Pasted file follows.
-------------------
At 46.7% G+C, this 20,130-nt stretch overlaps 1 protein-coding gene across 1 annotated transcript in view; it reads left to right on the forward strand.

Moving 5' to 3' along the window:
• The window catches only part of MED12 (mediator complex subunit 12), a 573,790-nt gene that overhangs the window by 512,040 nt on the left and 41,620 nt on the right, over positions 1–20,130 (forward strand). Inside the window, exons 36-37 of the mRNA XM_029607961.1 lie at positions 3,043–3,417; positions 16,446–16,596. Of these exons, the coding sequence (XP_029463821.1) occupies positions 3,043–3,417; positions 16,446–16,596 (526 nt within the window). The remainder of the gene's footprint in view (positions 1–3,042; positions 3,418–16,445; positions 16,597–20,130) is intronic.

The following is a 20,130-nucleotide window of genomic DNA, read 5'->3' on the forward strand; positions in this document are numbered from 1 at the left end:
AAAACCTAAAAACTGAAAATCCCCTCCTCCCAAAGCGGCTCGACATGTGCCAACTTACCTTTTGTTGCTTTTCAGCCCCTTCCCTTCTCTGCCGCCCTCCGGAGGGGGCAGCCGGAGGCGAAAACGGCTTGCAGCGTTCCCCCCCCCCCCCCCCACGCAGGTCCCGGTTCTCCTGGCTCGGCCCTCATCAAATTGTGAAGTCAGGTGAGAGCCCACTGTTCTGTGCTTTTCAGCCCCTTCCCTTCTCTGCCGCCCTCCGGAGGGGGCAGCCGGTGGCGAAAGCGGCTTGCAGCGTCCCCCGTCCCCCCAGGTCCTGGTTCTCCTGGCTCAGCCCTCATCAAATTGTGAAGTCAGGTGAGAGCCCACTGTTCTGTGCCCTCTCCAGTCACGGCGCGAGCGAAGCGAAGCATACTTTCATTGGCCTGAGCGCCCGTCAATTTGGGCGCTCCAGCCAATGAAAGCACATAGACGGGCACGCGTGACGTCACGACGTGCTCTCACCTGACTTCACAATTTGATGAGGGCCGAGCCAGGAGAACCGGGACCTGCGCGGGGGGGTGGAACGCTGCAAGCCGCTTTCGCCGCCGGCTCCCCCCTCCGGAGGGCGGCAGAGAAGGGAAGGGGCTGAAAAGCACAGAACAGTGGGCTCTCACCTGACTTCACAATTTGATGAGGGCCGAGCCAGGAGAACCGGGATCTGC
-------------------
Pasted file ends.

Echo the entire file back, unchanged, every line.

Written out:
At 46.7% G+C, this 20,130-nt stretch overlaps 1 protein-coding gene across 1 annotated transcript in view; it reads left to right on the forward strand.

Moving 5' to 3' along the window:
• The window catches only part of MED12 (mediator complex subunit 12), a 573,790-nt gene that overhangs the window by 512,040 nt on the left and 41,620 nt on the right, over positions 1–20,130 (forward strand). Inside the window, exons 36-37 of the mRNA XM_029607961.1 lie at positions 3,043–3,417; positions 16,446–16,596. Of these exons, the coding sequence (XP_029463821.1) occupies positions 3,043–3,417; positions 16,446–16,596 (526 nt within the window). The remainder of the gene's footprint in view (positions 1–3,042; positions 3,418–16,445; positions 16,597–20,130) is intronic.

The following is a 20,130-nucleotide window of genomic DNA, read 5'->3' on the forward strand; positions in this document are numbered from 1 at the left end:
AAAACCTAAAAACTGAAAATCCCCTCCTCCCAAAGCGGCTCGACATGTGCCAACTTACCTTTTGTTGCTTTTCAGCCCCTTCCCTTCTCTGCCGCCCTCCGGAGGGGGCAGCCGGAGGCGAAAACGGCTTGCAGCGTTCCCCCCCCCCCCCCCCACGCAGGTCCCGGTTCTCCTGGCTCGGCCCTCATCAAATTGTGAAGTCAGGTGAGAGCCCACTGTTCTGTGCTTTTCAGCCCCTTCCCTTCTCTGCCGCCCTCCGGAGGGGGCAGCCGGTGGCGAAAGCGGCTTGCAGCGTCCCCCGTCCCCCCAGGTCCTGGTTCTCCTGGCTCAGCCCTCATCAAATTGTGAAGTCAGGTGAGAGCCCACTGTTCTGTGCCCTCTCCAGTCACGGCGCGAGCGAAGCGAAGCATACTTTCATTGGCCTGAGCGCCCGTCAATTTGGGCGCTCCAGCCAATGAAAGCACATAGACGGGCACGCGTGACGTCACGACGTGCTCTCACCTGACTTCACAATTTGATGAGGGCCGAGCCAGGAGAACCGGGACCTGCGCGGGGGGGTGGAACGCTGCAAGCCGCTTTCGCCGCCGGCTCCCCCCTCCGGAGGGCGGCAGAGAAGGGAAGGGGCTGAAAAGCACAGAACAGTGGGCTCTCACCTGACTTCACAATTTGATGAGGGCCGAGCCAGGAGAACCGGGATCTGC